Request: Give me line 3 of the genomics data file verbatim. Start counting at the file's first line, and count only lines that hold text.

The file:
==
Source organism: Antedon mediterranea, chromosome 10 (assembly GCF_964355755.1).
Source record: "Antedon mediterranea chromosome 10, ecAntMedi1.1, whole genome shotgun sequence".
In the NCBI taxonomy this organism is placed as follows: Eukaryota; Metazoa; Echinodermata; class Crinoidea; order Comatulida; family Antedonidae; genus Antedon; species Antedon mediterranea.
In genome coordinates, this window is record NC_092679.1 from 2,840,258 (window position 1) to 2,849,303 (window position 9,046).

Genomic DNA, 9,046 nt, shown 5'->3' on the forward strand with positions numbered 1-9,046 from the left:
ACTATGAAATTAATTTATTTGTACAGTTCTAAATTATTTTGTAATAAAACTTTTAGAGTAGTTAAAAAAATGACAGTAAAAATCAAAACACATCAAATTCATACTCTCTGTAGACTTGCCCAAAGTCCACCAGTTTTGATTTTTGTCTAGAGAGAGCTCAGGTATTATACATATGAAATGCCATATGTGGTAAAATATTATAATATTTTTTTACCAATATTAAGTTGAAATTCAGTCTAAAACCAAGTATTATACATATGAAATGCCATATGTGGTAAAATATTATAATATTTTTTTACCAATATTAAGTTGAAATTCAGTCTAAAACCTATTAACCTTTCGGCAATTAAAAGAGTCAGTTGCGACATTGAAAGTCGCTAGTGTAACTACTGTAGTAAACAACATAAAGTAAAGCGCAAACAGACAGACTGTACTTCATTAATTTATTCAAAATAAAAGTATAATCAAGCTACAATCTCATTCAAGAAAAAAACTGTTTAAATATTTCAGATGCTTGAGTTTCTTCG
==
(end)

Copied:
In the NCBI taxonomy this organism is placed as follows: Eukaryota; Metazoa; Echinodermata; class Crinoidea; order Comatulida; family Antedonidae; genus Antedon; species Antedon mediterranea.